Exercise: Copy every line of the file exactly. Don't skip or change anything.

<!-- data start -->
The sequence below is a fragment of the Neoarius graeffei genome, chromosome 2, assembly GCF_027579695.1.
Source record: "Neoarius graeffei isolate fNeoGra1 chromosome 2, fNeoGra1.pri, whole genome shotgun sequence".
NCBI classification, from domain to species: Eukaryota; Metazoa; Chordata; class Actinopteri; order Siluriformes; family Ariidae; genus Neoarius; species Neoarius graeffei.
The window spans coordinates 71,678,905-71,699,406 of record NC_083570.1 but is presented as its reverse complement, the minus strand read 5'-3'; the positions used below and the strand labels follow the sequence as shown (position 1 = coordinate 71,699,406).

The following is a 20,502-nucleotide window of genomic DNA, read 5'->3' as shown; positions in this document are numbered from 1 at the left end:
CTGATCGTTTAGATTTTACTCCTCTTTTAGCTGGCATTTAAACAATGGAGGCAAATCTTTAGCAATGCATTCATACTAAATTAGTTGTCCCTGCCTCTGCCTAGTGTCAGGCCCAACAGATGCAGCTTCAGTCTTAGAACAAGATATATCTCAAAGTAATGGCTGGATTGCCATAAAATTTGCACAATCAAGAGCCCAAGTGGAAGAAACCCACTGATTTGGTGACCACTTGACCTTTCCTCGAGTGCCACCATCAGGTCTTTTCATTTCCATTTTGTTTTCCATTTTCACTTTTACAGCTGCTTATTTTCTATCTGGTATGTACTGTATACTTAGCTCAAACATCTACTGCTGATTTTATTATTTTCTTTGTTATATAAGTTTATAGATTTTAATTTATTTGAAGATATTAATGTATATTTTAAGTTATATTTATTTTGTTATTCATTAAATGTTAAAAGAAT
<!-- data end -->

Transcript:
The sequence below is a fragment of the Neoarius graeffei genome, chromosome 2, assembly GCF_027579695.1.
Source record: "Neoarius graeffei isolate fNeoGra1 chromosome 2, fNeoGra1.pri, whole genome shotgun sequence".
NCBI classification, from domain to species: Eukaryota; Metazoa; Chordata; class Actinopteri; order Siluriformes; family Ariidae; genus Neoarius; species Neoarius graeffei.
The window spans coordinates 71,678,905-71,699,406 of record NC_083570.1 but is presented as its reverse complement, the minus strand read 5'-3'; the positions used below and the strand labels follow the sequence as shown (position 1 = coordinate 71,699,406).

The following is a 20,502-nucleotide window of genomic DNA, read 5'->3' as shown; positions in this document are numbered from 1 at the left end:
CTGATCGTTTAGATTTTACTCCTCTTTTAGCTGGCATTTAAACAATGGAGGCAAATCTTTAGCAATGCATTCATACTAAATTAGTTGTCCCTGCCTCTGCCTAGTGTCAGGCCCAACAGATGCAGCTTCAGTCTTAGAACAAGATATATCTCAAAGTAATGGCTGGATTGCCATAAAATTTGCACAATCAAGAGCCCAAGTGGAAGAAACCCACTGATTTGGTGACCACTTGACCTTTCCTCGAGTGCCACCATCAGGTCTTTTCATTTCCATTTTGTTTTCCATTTTCACTTTTACAGCTGCTTATTTTCTATCTGGTATGTACTGTATACTTAGCTCAAACATCTACTGCTGATTTTATTATTTTCTTTGTTATATAAGTTTATAGATTTTAATTTATTTGAAGATATTAATGTATATTTTAAGTTATATTTATTTTGTTATTCATTAAATGTTAAAAGAAT